The new center is staffed by DH employees, who are devoting some or all of their time to the project, Dr. Sally Kraft, DH’s vice president of population health, said in an interview following the session. It’s being funded through a grant from an anonymous donor and $448,000 brought to New Hampshire by Sen. Jeanne Shaheen, D-N.H., through the congressionally directed spending process. The effort is being led by a leadership council, currently chaired by Rudy Fedrizzi, the director of the White River Junction Public Health Services District. The work also will be informed by a community advisory council.

In his remarks, Fedrizzi said he expects the new center’s journey will be long, but he hopes it will be “action and solution-oriented.”

During a keynote, “Working Equitably to Assure an Equal Opportunity for All to Thrive,” on Monday, Dr. Trinidad Tellez, a principal at (Health) Equity Strategies and former director of the Office of Health Equity at the New Hampshire Department of Health and Human Services, said that just about 20% of health outcomes are tied to the medical care people receive. The rest has to do with with downstream effects, known as the social determinants of health, that include the environments where people live and work, as well as governmental policies and those of large organizations.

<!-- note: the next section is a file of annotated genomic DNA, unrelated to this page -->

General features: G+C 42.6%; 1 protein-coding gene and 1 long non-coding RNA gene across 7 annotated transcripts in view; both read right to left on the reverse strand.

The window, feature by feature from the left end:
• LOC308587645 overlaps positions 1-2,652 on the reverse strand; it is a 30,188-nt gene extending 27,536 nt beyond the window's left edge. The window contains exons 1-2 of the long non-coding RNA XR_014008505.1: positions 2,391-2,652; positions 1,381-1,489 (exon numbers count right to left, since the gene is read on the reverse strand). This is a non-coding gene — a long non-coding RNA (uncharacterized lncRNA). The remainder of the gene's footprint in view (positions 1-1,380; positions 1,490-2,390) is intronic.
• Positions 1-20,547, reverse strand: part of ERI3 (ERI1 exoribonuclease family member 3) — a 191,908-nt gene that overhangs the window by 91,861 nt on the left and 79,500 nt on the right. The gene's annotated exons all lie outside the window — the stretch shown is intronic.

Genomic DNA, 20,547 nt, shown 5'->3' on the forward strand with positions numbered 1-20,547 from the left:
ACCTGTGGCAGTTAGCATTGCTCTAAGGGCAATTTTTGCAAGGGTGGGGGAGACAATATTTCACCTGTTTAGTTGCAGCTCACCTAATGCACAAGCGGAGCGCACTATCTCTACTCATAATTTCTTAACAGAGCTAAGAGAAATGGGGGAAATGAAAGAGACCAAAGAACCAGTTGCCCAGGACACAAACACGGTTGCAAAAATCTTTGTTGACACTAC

To move toward equity, Tellez said, clinicians and others need to “Be sure not (to) perpetuate the traditional ways of operating that have produced harm.”

Doing so, she said, will “require a willingness to be vulnerable” and centering the patient in conversations about their own care and health.

It also will require that “people with power” be “willing to give up some of that power and share it so we can be in partnership,” she said.